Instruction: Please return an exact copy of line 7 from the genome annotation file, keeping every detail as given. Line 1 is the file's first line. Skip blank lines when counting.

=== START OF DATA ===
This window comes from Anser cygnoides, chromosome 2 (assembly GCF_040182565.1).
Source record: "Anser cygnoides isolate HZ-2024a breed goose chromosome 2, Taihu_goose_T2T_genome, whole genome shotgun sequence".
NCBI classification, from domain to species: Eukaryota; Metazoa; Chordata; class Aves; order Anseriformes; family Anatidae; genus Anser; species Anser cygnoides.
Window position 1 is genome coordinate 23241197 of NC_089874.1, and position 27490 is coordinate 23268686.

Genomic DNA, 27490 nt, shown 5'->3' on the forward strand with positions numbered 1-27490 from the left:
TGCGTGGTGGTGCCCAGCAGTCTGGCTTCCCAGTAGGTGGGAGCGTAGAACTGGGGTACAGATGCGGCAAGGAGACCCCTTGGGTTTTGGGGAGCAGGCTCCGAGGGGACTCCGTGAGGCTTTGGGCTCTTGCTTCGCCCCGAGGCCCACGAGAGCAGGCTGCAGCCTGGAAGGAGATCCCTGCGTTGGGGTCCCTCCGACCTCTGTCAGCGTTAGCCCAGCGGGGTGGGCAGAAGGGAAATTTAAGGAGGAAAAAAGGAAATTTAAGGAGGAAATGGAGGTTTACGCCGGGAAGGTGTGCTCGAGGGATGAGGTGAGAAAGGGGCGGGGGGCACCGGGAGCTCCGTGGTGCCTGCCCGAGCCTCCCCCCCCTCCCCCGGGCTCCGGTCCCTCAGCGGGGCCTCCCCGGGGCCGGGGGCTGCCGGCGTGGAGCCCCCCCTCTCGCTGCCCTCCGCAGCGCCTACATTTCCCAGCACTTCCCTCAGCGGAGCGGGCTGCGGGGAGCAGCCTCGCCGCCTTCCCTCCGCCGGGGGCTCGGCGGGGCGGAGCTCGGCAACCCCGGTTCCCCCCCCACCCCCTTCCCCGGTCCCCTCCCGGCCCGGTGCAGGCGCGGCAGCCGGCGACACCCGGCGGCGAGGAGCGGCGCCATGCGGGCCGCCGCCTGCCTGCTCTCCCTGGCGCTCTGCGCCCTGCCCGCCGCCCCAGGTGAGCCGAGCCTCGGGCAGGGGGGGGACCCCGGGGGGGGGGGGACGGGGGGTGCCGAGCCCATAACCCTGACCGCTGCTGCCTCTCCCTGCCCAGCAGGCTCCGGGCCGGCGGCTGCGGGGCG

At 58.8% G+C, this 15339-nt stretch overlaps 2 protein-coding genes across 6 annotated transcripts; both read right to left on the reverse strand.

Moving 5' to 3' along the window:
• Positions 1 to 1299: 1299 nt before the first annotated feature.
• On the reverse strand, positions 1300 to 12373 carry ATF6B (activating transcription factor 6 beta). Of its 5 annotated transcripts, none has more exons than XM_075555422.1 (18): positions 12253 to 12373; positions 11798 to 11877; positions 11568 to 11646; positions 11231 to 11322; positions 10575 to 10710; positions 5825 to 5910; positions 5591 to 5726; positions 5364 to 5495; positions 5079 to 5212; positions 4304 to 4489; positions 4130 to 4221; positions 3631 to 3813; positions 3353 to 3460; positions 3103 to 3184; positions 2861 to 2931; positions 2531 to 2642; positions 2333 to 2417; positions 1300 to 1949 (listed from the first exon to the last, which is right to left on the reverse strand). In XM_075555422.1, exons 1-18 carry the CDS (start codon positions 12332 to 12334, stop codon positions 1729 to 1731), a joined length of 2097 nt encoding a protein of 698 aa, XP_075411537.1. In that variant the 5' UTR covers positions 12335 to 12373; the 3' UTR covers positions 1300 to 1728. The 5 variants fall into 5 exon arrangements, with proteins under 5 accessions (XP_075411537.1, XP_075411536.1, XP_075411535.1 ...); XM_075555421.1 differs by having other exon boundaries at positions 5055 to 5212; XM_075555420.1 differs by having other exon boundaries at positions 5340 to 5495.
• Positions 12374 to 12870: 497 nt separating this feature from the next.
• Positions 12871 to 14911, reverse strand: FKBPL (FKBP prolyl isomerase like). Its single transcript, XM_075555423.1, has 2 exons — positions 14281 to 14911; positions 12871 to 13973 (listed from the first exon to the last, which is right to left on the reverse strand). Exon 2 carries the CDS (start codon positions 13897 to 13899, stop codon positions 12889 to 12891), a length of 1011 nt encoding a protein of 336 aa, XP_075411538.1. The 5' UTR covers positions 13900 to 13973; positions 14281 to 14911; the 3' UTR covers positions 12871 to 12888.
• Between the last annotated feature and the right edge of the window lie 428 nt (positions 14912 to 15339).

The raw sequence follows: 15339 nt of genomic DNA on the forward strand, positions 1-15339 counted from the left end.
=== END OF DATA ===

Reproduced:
At 58.8% G+C, this 15339-nt stretch overlaps 2 protein-coding genes across 6 annotated transcripts; both read right to left on the reverse strand.